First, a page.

Florida Bans Coronavirus Death Toll Data

Right after the Tampa Bay Times issued a report about the medical examiners in Florida were counting 10 percent more deaths than the state itself, Florida officials have withheld medical examiners data on coronavirus deaths for more than seven days.

The Chairman of the state Medical Examiners Commission, Stephen Nelson was talking with the Tampa Bay Times on the subject as he said that the state health department intervened and told him it planned to remove causes of death and case descriptions from mortality data.

He added that the data is meaningless without the needed information and the entirety of the list should be considered public information.

“This is no different than any other public record we deal with. It’s paid for by taxpayer dollars and the taxpayers have a right to know,’’ said Nelson.

A spokesperson for the Florida health department, Alberto Moscoso was talking with the Times and he said that the department participated in conference calls with the state Department of Law Enforcement which support the Medical Examiners Commission, saying the discussions pertained to privacy concerns for the individuals that died because of the coronavirus.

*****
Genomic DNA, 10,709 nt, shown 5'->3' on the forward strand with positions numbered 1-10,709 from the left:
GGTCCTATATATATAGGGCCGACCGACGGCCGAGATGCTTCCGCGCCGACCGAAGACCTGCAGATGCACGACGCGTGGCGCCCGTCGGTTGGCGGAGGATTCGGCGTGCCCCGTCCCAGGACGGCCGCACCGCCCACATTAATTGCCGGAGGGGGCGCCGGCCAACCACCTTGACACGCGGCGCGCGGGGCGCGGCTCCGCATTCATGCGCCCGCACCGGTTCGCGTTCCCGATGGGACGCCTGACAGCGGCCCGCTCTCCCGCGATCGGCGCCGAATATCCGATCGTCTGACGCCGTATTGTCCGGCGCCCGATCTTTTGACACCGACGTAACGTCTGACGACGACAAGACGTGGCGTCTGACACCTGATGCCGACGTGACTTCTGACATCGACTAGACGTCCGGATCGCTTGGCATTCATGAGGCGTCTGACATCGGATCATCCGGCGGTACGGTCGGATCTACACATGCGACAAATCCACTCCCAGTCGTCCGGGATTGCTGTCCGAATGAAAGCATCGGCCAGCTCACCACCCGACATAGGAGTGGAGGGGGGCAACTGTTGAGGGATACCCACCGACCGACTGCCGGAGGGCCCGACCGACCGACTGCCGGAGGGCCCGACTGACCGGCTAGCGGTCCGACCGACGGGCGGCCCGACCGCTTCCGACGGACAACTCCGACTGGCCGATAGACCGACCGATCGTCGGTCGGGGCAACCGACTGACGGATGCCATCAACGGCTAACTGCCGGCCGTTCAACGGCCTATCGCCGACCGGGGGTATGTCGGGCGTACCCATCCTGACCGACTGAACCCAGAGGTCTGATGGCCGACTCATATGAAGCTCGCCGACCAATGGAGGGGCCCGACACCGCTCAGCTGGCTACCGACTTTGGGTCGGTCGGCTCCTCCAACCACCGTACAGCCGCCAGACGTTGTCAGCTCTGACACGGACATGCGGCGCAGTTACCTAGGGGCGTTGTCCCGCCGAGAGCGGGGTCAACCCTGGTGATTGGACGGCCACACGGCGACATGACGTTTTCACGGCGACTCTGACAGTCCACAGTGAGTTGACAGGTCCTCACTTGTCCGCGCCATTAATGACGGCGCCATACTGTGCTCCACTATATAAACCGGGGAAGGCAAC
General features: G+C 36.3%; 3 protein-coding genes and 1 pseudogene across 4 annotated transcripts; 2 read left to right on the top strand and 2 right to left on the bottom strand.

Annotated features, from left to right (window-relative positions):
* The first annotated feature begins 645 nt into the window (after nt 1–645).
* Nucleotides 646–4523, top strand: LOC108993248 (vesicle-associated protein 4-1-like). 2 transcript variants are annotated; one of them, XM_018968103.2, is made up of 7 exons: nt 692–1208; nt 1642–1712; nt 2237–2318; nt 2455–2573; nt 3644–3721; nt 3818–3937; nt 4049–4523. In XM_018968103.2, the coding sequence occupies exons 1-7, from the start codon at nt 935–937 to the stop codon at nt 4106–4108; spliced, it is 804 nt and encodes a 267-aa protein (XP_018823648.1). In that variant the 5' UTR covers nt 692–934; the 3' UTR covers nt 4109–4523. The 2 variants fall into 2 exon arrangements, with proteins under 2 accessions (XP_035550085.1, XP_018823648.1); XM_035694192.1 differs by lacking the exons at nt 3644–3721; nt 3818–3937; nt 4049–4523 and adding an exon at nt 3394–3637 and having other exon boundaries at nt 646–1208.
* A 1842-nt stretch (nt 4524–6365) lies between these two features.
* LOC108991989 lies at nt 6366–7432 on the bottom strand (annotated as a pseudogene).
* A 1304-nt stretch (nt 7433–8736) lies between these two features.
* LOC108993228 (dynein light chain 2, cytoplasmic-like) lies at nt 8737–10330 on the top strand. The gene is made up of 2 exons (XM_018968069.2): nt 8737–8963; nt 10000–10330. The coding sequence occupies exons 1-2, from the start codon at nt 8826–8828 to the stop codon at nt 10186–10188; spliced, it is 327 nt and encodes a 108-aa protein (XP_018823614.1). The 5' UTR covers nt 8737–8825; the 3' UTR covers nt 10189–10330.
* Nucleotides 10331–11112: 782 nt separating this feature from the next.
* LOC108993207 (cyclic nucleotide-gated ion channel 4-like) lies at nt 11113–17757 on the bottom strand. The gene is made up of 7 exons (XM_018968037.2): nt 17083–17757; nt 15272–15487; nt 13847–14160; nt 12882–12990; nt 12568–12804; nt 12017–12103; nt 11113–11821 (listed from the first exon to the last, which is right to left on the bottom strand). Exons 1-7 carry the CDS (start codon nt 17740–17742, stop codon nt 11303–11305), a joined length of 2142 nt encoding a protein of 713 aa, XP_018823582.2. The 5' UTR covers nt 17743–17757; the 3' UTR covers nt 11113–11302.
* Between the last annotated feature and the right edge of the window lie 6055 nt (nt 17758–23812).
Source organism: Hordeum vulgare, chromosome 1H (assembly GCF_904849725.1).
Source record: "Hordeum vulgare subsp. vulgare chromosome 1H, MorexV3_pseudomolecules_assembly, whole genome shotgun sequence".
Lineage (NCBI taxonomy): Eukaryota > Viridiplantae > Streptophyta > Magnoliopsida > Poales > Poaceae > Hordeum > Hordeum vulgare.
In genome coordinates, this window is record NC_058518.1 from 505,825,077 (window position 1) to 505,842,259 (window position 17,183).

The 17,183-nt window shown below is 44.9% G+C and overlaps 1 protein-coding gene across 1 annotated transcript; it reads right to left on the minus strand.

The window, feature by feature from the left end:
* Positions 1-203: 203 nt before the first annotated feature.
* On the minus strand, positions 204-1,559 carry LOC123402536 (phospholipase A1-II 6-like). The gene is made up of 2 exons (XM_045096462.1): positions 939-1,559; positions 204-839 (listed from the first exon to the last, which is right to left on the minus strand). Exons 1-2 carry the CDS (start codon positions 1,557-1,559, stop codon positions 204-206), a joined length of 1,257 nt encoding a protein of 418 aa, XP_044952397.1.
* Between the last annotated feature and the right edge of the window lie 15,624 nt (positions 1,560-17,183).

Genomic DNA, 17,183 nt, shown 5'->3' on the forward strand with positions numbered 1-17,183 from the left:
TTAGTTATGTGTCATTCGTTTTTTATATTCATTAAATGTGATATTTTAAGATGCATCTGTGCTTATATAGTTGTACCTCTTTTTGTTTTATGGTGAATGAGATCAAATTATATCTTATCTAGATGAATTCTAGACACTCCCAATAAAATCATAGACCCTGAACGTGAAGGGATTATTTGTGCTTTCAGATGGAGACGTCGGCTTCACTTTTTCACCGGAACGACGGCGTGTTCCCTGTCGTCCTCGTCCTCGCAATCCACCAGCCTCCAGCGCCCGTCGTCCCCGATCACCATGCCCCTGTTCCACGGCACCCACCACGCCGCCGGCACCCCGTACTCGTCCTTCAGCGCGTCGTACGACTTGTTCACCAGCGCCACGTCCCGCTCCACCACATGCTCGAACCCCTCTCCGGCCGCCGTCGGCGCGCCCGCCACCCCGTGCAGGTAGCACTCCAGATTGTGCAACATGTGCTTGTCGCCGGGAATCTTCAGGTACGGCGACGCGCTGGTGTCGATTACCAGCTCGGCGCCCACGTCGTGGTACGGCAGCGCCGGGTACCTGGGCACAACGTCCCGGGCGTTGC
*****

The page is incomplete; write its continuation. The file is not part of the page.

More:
Moscoso added that Florida did not provide a formal legal opinion during the calls.

According to the Times, in March the agency attempted to persuade the Miami-Dade medical examiner’s office to restrict access to death records. Names of the dead were also released.

Hillsborough County refused to release records for weeks before eventually releasing a list on Tuesday of those identified as dying from the virus after questioning from the newspaper. The Palm Beach County Medical Examiner, which previously provided a spreadsheet of coronavirus-related deaths, was directed by county attorneys last week to stop releasing, the Times reported.

Paul Petrino, the Palm Beach County office’s operations manager told the Times:

“I was actually taken aback when they called us,’’ adding that the office considers the release of the information essential to providing the public with information.

“I’d hate to see anything hinder that. Hopefully, it won’t,’’ added Petrino.

Be the first to comment

Leave a Reply

Your email address will not be published.